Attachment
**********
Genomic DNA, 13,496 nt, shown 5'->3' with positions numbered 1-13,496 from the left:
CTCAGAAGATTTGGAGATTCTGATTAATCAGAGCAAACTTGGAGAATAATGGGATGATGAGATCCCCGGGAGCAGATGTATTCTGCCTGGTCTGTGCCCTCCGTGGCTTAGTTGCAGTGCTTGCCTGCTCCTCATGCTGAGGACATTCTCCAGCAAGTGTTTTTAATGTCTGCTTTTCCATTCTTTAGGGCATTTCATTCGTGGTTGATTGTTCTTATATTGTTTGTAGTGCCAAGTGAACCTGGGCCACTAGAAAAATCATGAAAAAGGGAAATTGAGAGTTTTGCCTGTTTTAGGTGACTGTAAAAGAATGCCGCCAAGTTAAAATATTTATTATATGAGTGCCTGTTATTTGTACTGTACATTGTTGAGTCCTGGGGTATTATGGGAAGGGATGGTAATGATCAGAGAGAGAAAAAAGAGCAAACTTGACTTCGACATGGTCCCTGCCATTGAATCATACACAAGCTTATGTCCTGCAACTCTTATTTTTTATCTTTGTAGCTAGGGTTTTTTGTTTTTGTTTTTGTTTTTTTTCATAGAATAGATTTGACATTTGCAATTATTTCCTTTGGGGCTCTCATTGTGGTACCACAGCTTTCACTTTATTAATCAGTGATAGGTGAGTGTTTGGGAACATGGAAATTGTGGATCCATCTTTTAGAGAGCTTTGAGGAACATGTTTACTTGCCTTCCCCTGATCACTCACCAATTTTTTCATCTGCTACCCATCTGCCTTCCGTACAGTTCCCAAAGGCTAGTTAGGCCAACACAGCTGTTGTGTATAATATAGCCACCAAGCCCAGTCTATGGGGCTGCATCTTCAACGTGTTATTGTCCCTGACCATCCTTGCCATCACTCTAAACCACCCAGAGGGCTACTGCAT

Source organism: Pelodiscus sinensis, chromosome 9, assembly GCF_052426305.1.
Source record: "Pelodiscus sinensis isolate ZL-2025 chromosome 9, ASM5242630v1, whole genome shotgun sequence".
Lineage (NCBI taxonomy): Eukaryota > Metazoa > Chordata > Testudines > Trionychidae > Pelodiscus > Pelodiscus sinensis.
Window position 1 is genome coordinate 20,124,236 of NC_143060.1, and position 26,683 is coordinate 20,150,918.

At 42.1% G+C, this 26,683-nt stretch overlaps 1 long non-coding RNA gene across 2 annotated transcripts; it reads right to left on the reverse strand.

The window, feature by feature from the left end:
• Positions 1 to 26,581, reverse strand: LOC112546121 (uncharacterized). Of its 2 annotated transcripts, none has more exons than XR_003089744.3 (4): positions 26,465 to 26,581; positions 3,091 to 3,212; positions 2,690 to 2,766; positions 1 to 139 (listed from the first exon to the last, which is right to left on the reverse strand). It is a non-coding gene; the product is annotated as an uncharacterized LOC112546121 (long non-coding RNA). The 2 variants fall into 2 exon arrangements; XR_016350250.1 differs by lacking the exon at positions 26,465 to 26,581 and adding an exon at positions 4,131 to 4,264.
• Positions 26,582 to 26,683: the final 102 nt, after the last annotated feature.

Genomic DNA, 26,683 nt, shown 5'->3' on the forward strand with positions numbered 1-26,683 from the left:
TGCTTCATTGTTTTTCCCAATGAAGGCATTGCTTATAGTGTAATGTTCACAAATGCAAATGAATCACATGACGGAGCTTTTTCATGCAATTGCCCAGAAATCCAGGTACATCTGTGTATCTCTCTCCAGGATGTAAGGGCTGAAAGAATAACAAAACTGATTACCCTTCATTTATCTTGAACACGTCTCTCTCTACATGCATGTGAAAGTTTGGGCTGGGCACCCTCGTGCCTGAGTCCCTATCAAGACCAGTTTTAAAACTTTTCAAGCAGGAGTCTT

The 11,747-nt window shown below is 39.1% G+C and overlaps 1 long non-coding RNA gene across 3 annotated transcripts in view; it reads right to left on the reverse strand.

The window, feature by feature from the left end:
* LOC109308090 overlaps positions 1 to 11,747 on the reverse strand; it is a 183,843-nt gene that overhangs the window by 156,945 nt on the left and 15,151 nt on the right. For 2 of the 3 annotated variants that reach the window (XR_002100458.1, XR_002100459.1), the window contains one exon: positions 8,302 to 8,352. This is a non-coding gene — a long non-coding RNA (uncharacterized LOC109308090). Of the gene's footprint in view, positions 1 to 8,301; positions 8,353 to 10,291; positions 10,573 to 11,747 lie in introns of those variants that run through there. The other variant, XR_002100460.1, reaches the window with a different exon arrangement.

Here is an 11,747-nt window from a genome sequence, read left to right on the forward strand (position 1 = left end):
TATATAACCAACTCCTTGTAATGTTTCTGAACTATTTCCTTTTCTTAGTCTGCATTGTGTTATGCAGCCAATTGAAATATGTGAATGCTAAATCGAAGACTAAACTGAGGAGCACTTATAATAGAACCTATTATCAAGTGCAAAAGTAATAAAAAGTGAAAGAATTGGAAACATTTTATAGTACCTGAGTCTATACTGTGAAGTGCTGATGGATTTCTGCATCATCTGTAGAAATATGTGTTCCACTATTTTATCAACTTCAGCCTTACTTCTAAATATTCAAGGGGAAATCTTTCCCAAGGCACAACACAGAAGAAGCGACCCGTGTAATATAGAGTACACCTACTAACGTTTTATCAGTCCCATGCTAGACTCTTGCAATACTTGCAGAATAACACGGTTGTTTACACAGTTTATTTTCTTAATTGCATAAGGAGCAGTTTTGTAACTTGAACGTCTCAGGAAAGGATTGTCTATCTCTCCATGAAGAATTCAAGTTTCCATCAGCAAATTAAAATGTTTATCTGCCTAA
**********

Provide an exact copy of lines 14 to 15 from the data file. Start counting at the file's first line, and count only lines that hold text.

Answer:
The window, feature by feature from the left end:
* LOC109308090 overlaps positions 1 to 11,747 on the reverse strand; it is a 183,843-nt gene that overhangs the window by 156,945 nt on the left and 15,151 nt on the right. For 2 of the 3 annotated variants that reach the window (XR_002100458.1, XR_002100459.1), the window contains one exon: positions 8,302 to 8,352. This is a non-coding gene — a long non-coding RNA (uncharacterized LOC109308090). Of the gene's footprint in view, positions 1 to 8,301; positions 8,353 to 10,291; positions 10,573 to 11,747 lie in introns of those variants that run through there. The other variant, XR_002100460.1, reaches the window with a different exon arrangement.